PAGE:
Drop Some Coin for Anything
Another obvious extension of this would be to allow Coins as payment for all kinds of goods. Want something shipped to your house? Amazon Coins could be a great way to get me to choose Amazon for real-world goods also.

What Did Facebook Miss?
Before I close, it’s worth noting that Facebook failed in their attempt to create a virtual currency for their apps and games. They ultimately abandoned Facebook Credits and just returned to national currencies. This may partly explain why Amazon has defined Coins narrowly for now and will offer only in the USA market at launch.

I wish them luck and can’t wait to see how this develops. Any other ideas or thoughts? Comment below!

See also: http://www.theverge.com/2013/2/5/3955202/why-amazon-wants-its-own-currency

Whether on the Vine?

Vine in the News
Twitter’s new service, called Vine and found at vine.co (that’s “dot company”), is already making headlines today. It seems that they allowed an explicit video to be promoted into their “Editor’s Choice” list which is automatically placed into every users feed. Fortunately, it was stopped before I experienced that shocker.
I hope they figure out quick how to eliminate that possibility cause that’s a deal-breaker for me and my family. Especially since there doesn’t seem to be a great reason to invest time on Vine other than amusement (not that fun is bad).
The Vine blog introduced the service last week as follows:
Posts on Vine are about abbreviation — the shortened form of something larger. They’re little windows into the people, settings, ideas and objects that make up your life. They’re quirky, and we think that’s part of what makes them so special.
I hope that some more “people, settings, ideas, and objects” emerge beyond the focus on quirky and humorous that is the current trend. Not that i don’t enjoy shoes walking themselves or cats disappearing, but I think the service deserves to be more than that and needs to be to hold my attention long-term.
Experience on the Vine
From an experience perspective, they did some things very well. I really like the way that new videos are created. Like Instagram for photos, Vine succeeds in making video-creation accessible to the masses. To create a video, you simply hit the camcorder icon and are presented with the viewfinder. The camera records while you are touching the viewfinder and pauses if you let go. This continues until you fill 6 seconds (or quit sooner). So, you can easily catch small chunks and form something in moments. Then you see a preview of your video looping as it will on the service. At that point you can post or discard it. The only complaint here is that if you choose not to post, it won’t be saved to your phone gallery either. I took a short clip of my daughter at lunch that she didn’t want me to post, amd it’s gone forever.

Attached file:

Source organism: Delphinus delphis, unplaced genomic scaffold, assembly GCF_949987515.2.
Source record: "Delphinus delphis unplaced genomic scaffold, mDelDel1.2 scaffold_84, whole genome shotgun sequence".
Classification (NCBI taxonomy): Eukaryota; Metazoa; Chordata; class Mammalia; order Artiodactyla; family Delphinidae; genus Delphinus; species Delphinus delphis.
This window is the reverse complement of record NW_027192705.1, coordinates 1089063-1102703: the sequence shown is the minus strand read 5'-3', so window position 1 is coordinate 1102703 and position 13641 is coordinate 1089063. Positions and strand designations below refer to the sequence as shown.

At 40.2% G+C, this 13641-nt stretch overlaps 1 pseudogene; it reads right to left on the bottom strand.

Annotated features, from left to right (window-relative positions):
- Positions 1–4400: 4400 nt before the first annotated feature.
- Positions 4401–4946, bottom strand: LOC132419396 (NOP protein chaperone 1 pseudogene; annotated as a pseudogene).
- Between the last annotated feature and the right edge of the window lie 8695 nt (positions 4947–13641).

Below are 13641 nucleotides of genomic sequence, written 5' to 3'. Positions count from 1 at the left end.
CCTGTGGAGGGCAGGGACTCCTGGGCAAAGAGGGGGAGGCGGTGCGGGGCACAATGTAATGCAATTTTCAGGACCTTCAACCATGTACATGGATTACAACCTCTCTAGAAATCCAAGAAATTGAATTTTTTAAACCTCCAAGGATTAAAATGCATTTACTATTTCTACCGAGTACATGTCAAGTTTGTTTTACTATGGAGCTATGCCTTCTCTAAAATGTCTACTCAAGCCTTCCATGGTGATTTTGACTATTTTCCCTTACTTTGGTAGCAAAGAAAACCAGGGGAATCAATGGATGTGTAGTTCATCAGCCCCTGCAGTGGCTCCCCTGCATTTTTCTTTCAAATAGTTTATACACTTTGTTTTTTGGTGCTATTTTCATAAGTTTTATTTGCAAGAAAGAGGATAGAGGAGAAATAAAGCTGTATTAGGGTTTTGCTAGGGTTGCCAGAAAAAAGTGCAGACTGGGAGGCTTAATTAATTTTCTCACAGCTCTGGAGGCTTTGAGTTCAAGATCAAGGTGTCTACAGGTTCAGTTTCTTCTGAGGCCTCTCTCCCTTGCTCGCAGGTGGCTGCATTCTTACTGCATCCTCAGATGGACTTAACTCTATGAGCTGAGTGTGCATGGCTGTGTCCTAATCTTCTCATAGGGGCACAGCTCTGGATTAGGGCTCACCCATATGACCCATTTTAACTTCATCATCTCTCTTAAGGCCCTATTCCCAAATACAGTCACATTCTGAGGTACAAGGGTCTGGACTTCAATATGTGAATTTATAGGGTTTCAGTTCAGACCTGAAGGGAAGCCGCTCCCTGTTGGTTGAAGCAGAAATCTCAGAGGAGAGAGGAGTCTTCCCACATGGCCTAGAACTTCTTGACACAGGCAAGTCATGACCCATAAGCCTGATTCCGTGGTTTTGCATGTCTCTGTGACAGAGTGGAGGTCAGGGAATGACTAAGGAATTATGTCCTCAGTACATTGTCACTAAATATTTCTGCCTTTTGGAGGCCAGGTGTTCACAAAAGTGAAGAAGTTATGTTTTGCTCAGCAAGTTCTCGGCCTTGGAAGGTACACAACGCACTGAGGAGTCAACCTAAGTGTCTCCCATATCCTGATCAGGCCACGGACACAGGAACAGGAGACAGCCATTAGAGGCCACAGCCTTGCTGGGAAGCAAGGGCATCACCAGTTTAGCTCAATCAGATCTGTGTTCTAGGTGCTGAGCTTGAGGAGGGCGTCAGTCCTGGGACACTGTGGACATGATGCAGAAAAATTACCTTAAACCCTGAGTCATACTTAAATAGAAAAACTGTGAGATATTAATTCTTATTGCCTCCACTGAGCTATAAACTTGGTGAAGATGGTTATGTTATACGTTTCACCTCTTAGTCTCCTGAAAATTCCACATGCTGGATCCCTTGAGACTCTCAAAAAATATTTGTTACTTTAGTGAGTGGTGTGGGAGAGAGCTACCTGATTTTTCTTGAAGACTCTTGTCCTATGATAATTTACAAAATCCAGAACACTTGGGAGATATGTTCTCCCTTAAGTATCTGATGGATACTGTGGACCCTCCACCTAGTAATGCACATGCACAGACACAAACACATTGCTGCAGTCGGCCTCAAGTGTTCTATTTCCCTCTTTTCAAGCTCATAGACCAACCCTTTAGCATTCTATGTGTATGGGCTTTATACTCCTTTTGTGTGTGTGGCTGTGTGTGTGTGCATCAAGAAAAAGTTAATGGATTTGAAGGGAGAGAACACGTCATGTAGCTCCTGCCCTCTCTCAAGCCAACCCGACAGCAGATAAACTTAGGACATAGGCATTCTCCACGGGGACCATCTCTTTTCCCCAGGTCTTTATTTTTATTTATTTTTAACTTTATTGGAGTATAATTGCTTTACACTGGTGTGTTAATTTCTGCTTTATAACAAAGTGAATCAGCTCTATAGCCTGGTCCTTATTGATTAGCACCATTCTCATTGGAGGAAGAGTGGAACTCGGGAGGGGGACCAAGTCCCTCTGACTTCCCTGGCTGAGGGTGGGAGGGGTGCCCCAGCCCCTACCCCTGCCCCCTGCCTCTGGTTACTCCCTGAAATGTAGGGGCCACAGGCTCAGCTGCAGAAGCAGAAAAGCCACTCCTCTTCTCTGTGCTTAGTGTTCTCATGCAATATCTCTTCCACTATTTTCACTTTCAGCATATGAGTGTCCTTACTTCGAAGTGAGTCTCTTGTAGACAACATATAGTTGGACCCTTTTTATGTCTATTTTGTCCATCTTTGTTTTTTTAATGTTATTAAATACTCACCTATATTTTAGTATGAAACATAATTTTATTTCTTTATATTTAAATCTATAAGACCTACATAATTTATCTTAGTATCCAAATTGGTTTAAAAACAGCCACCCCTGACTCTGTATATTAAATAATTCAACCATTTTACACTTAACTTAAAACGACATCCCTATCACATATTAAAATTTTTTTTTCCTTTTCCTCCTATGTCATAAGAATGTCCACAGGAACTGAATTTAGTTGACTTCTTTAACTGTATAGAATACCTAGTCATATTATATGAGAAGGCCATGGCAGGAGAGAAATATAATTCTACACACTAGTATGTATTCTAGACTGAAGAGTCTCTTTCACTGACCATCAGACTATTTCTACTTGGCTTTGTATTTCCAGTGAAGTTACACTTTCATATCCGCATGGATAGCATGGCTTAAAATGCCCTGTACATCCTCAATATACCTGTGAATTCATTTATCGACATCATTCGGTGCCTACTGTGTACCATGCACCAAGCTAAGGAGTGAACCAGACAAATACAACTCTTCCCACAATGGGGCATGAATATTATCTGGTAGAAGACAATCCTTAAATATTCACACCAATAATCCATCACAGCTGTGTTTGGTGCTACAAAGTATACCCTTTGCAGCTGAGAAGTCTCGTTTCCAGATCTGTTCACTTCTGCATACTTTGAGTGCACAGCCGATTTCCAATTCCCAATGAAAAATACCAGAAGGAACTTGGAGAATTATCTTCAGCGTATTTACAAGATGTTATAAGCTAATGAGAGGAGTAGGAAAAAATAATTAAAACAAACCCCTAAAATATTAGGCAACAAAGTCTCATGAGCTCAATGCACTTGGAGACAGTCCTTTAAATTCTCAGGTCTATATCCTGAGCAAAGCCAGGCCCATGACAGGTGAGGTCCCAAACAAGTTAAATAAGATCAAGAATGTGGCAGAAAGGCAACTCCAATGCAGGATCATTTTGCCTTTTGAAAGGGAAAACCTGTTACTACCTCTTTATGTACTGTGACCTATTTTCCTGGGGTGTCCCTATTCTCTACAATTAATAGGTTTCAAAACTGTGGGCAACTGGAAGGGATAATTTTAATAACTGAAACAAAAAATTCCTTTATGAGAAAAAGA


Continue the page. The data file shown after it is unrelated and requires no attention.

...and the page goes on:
Also, I like that you can scroll through a feed and the videos just start playing. Scroll down and another one loads quickly and starts playing. Vine did 3 things that really make the browsing snappy:
  1. Short, looping video = loads quickly and keeps playing
  2. No play button = the videos play immediately, draws you in immediately
  3. Endless page feed = scroll down and find another video
These design decisions work together to make the browsing pretty effortless and tends to make you scroll down for ‘just one more’ clip.
I think Vine will find an audience. I hope that there are some artistic, content, and community values that develop over time.

Find me on Vine as @DrewWilken or check my twitter feed. It’ll probably continue to have some Vine’s crawling about.

Finally Found Evernote, My Cloud of Words

I’m a frequent victim of the ‘cult of the new’. I’m constantly on the lookout for new apps or services that will make my life better (or at least seem so). I just discovered the value of Evernote this past week. I have seen Evernote mentioned countless times, and have even checked into it a couple of times, but was never sure how I’d make real use of it.

My understanding of Evernote in my previous looks was more aligned with the productivity and organization aspects. I resisted adding another productivity ‘tool’ that would ‘help’ me organize and track better. I have found that those apps tend to create rules that don’t mesh with my dynamic way of getting it done. Also, I really don’t want the chore of filing, distraction of more reminders, or overhead of checking things off the list. I got it wrong.

Along with starting this blog, I realized that I needed a way to really track my research, reading, and writing. So, I set out to find the ‘Dropbox’ of words. I am a fan of Dropbox and have used it with my family for a couple of years. It’s a great way to keep all of the files on different computers in sync and make sure they are available wherever you need to access them, including phones and tablets. Dropbox was my first real glimpse into the value of cloud services.

I checked evernote again and realized that it seems to be the cloud of words, with some organization and media capabilities added on. So, I’ve signed on, connected Zite, my favorite news reader, and started dropping articles into my Ever-notebook. I’ve also started keeping my list of blog ideas, and used it to author my blog entries.

So far, it seems to be the cloud of words that I was seeking. I have had to work out how to get the full articles into the notebook when sending from Zite and it takes a few extra steps, but otherwise it has been quite easy to work, has a simple way to organize into notebooks, and the tagging and search will hopefully help me find things long from now when I just want to refer back to something I know I saved somewhere.

I would love to hear from others that are using Evernote and please offer some tips for where and how to make the best use of it. Also, I’m using the free version, so I’m curious if others can share why they have chosen to upgrade or not.

Word!